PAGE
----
Chopping is great because you can leave behind lots of mediocre or half-baked ideas quickly. An essential rule is not to be afraid to chop early on. Working with a scalpel when you should be working with an axe is a mistake which will cost you valuable time, which is valuable money. And as long as you keep all ideas and features well documented, you can re-attach them at a later point if you realize you chopped too much.

That said, your design is a living thing and if you chop too much at once, it will bleed out. Trimming is great because it’s far less painful than chopping, and helps hone the product into something super sexy and super deliverable. However, as mentioned above, if all you do is trim you may never actually reach your core feature set and move forward, so it’s important to ensure the big picture is taken care of before getting surgical.

We always do a mix of chopping and trimming so that things keep progressing but don’t bleed-out. (The Scalpel & The Axe: What To Do After The Brainstorm)

Do: Chant Non-Permanence

Once we’ve written down an idea, we never cross it out, crumple it up, or throw it away. Since cutting by omission is still an additive process, things stay positive and teammates don’t get defensive when an idea they had gets the axe. A great tactic that helps cut down on any of this defensiveness is to chant the mantra of non-permanence. Sounds Buddhist – and I guess it is a bit actually – but the concept is that all decisions are just temporary early on in a process. Just because we’re trying a particular dress on doesn’t mean we have to buy it.

Concretely, if I’m ever feeling resistance to summarizing or cutting things, I’ll write the following at the top of the piece of paper in all-caps: TENTATIVE – NOT SET IN STONE. Then I’ll keep asking my condensing question (i.e. “What are the 5 most important things the user can do with this app?” or “If you had to pick, would you rather have X or Y?”).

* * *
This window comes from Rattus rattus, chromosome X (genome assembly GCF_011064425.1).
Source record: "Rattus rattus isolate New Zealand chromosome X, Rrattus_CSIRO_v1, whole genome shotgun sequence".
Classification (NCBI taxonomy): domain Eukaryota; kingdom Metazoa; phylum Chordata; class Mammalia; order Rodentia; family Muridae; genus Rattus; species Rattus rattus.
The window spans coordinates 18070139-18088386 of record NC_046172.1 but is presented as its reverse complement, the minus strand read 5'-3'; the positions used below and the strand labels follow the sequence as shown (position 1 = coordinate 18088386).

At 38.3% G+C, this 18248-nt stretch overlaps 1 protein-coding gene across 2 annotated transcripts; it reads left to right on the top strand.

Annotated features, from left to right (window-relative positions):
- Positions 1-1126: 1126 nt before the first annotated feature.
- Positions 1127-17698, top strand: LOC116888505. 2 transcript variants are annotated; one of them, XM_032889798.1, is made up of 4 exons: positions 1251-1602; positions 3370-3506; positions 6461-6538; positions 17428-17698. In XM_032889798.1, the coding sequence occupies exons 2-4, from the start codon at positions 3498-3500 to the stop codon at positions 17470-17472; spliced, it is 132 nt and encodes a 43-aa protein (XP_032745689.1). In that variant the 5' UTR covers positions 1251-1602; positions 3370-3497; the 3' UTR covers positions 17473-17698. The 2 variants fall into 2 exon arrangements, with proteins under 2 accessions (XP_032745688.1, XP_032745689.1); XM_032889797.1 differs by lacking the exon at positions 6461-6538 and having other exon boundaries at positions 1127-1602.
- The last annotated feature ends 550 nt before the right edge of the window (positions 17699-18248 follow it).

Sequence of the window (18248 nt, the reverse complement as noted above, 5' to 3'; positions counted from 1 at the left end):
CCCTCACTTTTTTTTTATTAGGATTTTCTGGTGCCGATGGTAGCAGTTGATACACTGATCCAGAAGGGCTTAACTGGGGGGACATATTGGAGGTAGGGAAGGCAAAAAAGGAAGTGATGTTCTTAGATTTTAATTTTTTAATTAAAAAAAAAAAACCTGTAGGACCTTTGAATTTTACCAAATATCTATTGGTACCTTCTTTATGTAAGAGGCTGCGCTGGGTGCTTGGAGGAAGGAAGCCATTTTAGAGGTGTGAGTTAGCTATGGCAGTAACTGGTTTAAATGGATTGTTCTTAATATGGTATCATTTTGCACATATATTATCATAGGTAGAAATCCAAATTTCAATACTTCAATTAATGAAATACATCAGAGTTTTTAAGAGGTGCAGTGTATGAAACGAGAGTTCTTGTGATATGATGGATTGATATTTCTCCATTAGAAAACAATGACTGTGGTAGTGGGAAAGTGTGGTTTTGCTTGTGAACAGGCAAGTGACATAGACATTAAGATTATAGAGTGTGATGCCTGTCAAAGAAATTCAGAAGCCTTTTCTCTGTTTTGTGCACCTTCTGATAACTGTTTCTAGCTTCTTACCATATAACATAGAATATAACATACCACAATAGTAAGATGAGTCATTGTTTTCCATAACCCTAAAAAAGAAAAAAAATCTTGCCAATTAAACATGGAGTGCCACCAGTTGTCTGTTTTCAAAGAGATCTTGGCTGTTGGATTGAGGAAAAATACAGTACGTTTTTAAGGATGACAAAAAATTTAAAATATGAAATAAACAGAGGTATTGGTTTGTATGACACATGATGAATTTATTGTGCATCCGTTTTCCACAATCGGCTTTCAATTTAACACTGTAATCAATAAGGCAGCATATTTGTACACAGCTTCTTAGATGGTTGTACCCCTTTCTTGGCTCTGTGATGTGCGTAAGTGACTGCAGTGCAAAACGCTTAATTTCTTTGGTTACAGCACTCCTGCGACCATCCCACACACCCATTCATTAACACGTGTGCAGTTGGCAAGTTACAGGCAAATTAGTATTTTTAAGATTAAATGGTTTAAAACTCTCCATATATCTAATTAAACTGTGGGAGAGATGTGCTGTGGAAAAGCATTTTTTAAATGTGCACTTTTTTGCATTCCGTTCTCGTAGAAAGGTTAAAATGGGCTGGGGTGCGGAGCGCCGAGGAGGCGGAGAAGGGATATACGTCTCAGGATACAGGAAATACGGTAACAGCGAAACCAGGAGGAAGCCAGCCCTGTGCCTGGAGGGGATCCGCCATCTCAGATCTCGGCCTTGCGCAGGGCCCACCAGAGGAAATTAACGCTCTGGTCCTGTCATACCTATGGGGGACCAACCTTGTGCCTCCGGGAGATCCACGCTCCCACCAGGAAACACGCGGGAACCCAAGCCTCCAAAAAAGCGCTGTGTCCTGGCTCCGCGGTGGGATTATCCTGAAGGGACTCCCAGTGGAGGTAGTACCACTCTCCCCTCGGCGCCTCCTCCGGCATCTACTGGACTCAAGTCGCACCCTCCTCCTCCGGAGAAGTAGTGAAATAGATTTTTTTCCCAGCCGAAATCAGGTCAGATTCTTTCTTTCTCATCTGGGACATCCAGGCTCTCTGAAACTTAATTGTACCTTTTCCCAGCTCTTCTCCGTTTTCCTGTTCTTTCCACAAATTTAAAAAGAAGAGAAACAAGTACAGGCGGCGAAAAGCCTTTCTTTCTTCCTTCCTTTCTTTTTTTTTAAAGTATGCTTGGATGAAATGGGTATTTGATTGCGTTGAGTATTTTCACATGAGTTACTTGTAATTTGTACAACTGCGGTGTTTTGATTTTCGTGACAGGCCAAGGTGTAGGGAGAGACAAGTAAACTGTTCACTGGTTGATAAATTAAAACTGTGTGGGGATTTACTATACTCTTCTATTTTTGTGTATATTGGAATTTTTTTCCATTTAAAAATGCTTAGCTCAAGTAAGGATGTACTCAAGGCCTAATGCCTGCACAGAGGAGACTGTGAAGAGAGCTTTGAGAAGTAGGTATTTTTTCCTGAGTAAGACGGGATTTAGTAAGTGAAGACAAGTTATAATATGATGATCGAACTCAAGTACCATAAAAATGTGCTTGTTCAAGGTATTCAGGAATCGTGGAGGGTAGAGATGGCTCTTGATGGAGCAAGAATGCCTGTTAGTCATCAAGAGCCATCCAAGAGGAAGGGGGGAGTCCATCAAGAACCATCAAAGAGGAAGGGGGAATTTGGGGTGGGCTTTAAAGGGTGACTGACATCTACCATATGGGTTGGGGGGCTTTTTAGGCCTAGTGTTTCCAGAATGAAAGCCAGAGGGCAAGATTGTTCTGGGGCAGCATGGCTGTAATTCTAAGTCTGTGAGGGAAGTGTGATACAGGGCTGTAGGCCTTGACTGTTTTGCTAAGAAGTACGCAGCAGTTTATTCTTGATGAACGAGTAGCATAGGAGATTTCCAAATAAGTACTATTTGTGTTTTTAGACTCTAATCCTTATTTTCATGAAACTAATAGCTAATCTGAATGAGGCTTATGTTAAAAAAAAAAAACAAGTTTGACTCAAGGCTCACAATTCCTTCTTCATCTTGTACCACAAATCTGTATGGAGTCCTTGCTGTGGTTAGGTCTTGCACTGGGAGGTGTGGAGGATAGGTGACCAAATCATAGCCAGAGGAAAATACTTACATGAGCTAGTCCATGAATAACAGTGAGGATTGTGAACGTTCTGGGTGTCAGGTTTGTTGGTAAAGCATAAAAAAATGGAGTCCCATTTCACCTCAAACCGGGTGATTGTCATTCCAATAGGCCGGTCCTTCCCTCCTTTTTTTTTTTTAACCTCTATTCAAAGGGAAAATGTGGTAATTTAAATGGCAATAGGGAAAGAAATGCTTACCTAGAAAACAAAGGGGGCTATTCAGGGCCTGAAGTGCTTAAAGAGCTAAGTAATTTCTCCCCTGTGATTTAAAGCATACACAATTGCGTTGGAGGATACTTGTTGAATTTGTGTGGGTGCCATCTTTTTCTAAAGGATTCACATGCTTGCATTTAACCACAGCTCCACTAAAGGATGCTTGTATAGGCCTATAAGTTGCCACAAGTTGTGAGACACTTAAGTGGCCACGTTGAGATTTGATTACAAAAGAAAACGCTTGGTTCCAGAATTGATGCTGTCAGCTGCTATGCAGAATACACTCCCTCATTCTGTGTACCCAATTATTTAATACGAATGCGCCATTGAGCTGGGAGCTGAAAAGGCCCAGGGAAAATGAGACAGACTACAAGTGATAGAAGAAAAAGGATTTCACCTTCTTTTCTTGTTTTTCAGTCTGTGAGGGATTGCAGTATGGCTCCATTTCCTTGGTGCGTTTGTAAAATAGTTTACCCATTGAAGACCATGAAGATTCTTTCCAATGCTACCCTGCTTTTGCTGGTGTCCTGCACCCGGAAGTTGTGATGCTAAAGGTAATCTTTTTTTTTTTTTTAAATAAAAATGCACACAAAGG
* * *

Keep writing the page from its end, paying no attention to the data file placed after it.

Don’t: Make Wimpy-Ribs

As mentioned above, chopping, while super valuable, can also be dangerous. (Disclaimer: Since I’m a Texas boy, lots of my analogies are meat related.) Occasionally, I see a design or product that’s all bone and no meat, and that’s no good. I imagine a BBQ joint that asked their butcher to cut most of the meat off of their ribs so that they could save a little money. No matter how well they’re seasoned and cooked, the BBQ business will always end up serving ribs that only have a teeny bit of meat. The customer won’t be happy and won’t come back, killing the business. If the butcher shop only sells wimpy-ribs, then they’ll go out of business eventually too.

The meat and fat that the customers are missing are the features in your app you may be tempted to chop off to save some time. But, even though you’ll save time (like how the butcher saves money), no one wants wimpy ribs. You have to find a solid middle ground between efficient processes and juicy feature sets. So when you’re in the nascent phases of feature development, remember to leave some meat and a little fat on those ribs!

Hopefully these Do’s and Don’ts will help you both speed up and improve your development process. Look out for future posts further exploring these, and other, phases in our process.